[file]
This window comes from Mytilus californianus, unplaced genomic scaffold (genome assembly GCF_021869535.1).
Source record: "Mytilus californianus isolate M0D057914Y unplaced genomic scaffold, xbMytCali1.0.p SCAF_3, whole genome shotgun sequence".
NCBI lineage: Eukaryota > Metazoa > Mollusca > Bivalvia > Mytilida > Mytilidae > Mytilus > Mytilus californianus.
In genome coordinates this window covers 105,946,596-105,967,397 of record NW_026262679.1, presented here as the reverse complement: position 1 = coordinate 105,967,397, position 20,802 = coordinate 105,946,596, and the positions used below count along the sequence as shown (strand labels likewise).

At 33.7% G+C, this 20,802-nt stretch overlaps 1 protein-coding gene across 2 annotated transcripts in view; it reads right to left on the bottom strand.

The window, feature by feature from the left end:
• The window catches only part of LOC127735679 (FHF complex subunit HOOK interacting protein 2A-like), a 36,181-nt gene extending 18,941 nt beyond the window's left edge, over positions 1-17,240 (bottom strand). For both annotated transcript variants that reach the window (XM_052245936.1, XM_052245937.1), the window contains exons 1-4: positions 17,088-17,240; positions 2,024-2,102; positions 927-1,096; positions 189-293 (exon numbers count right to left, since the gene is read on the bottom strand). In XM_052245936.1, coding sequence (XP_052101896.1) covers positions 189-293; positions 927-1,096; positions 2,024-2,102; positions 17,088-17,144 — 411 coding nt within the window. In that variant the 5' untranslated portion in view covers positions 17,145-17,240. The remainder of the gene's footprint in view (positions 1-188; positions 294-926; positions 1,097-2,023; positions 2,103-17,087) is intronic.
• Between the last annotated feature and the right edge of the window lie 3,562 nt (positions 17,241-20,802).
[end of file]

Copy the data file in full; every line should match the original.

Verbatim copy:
This window comes from Mytilus californianus, unplaced genomic scaffold (genome assembly GCF_021869535.1).
Source record: "Mytilus californianus isolate M0D057914Y unplaced genomic scaffold, xbMytCali1.0.p SCAF_3, whole genome shotgun sequence".
NCBI lineage: Eukaryota > Metazoa > Mollusca > Bivalvia > Mytilida > Mytilidae > Mytilus > Mytilus californianus.
In genome coordinates this window covers 105,946,596-105,967,397 of record NW_026262679.1, presented here as the reverse complement: position 1 = coordinate 105,967,397, position 20,802 = coordinate 105,946,596, and the positions used below count along the sequence as shown (strand labels likewise).

At 33.7% G+C, this 20,802-nt stretch overlaps 1 protein-coding gene across 2 annotated transcripts in view; it reads right to left on the bottom strand.

The window, feature by feature from the left end:
• The window catches only part of LOC127735679 (FHF complex subunit HOOK interacting protein 2A-like), a 36,181-nt gene extending 18,941 nt beyond the window's left edge, over positions 1-17,240 (bottom strand). For both annotated transcript variants that reach the window (XM_052245936.1, XM_052245937.1), the window contains exons 1-4: positions 17,088-17,240; positions 2,024-2,102; positions 927-1,096; positions 189-293 (exon numbers count right to left, since the gene is read on the bottom strand). In XM_052245936.1, coding sequence (XP_052101896.1) covers positions 189-293; positions 927-1,096; positions 2,024-2,102; positions 17,088-17,144 — 411 coding nt within the window. In that variant the 5' untranslated portion in view covers positions 17,145-17,240. The remainder of the gene's footprint in view (positions 1-188; positions 294-926; positions 1,097-2,023; positions 2,103-17,087) is intronic.
• Between the last annotated feature and the right edge of the window lie 3,562 nt (positions 17,241-20,802).